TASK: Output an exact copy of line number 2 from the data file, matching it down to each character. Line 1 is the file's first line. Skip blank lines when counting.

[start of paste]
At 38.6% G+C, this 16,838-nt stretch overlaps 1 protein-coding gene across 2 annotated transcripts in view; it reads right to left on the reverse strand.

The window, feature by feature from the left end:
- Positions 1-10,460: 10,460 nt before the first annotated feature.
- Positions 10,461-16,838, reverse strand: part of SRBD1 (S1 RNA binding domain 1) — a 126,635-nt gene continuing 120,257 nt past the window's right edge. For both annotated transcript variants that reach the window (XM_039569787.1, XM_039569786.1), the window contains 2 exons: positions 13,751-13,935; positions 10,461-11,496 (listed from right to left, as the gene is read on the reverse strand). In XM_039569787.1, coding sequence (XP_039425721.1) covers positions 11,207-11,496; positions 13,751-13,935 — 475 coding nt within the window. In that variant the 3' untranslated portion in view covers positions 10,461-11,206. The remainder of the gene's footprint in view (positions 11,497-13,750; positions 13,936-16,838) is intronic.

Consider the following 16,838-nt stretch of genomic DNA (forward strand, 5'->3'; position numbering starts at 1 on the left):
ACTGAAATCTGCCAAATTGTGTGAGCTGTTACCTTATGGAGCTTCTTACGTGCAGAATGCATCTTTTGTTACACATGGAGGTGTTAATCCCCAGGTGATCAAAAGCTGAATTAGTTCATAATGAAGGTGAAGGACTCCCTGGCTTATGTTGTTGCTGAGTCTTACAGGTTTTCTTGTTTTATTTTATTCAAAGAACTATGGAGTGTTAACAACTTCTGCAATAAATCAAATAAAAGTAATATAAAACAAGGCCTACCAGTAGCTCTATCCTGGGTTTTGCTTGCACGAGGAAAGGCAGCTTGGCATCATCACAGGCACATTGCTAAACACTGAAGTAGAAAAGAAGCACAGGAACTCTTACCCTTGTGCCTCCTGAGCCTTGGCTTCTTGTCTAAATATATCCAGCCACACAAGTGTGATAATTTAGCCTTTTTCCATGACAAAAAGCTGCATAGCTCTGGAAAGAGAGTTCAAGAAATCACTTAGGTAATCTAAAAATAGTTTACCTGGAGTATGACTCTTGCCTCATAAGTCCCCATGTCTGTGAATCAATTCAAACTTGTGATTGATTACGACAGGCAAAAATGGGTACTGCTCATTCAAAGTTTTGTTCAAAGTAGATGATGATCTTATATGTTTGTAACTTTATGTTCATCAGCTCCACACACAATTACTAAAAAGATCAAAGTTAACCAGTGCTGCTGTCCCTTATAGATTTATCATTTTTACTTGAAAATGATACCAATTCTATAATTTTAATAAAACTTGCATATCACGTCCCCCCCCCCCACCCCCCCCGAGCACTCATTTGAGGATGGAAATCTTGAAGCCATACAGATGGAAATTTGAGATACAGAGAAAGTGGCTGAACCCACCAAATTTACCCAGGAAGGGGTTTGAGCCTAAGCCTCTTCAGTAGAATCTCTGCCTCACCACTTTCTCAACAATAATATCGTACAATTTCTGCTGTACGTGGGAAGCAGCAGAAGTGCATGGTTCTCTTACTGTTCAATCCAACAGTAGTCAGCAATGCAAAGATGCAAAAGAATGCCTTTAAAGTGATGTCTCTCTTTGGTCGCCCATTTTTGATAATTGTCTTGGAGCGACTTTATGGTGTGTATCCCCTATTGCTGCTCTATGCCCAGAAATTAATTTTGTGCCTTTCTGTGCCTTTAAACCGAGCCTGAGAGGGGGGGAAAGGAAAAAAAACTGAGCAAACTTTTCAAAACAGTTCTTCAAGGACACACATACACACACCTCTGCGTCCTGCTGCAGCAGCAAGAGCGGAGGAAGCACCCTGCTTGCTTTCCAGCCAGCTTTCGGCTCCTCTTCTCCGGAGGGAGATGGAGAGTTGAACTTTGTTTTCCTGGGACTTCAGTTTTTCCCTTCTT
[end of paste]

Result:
The window, feature by feature from the left end: